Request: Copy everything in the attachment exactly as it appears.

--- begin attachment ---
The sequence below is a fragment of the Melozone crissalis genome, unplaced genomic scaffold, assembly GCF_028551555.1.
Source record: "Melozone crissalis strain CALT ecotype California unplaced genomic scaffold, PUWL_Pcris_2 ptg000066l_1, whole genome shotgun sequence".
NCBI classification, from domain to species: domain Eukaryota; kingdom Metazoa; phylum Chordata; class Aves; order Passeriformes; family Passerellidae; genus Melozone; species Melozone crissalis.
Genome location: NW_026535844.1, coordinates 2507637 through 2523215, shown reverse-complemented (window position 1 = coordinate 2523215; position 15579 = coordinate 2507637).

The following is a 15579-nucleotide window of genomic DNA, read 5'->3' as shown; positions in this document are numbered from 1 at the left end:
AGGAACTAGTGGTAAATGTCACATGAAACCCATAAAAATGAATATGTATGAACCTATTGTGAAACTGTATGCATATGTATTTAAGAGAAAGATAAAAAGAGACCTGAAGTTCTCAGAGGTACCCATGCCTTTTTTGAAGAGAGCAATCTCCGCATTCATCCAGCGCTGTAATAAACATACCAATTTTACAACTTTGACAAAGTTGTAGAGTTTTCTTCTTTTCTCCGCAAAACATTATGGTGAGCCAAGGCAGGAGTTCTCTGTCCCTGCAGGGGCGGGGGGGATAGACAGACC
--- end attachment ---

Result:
The sequence below is a fragment of the Melozone crissalis genome, unplaced genomic scaffold, assembly GCF_028551555.1.
Source record: "Melozone crissalis strain CALT ecotype California unplaced genomic scaffold, PUWL_Pcris_2 ptg000066l_1, whole genome shotgun sequence".
NCBI classification, from domain to species: domain Eukaryota; kingdom Metazoa; phylum Chordata; class Aves; order Passeriformes; family Passerellidae; genus Melozone; species Melozone crissalis.
Genome location: NW_026535844.1, coordinates 2507637 through 2523215, shown reverse-complemented (window position 1 = coordinate 2523215; position 15579 = coordinate 2507637).

The following is a 15579-nucleotide window of genomic DNA, read 5'->3' as shown; positions in this document are numbered from 1 at the left end:
AGGAACTAGTGGTAAATGTCACATGAAACCCATAAAAATGAATATGTATGAACCTATTGTGAAACTGTATGCATATGTATTTAAGAGAAAGATAAAAAGAGACCTGAAGTTCTCAGAGGTACCCATGCCTTTTTTGAAGAGAGCAATCTCCGCATTCATCCAGCGCTGTAATAAACATACCAATTTTACAACTTTGACAAAGTTGTAGAGTTTTCTTCTTTTCTCCGCAAAACATTATGGTGAGCCAAGGCAGGAGTTCTCTGTCCCTGCAGGGGCGGGGGGGATAGACAGACC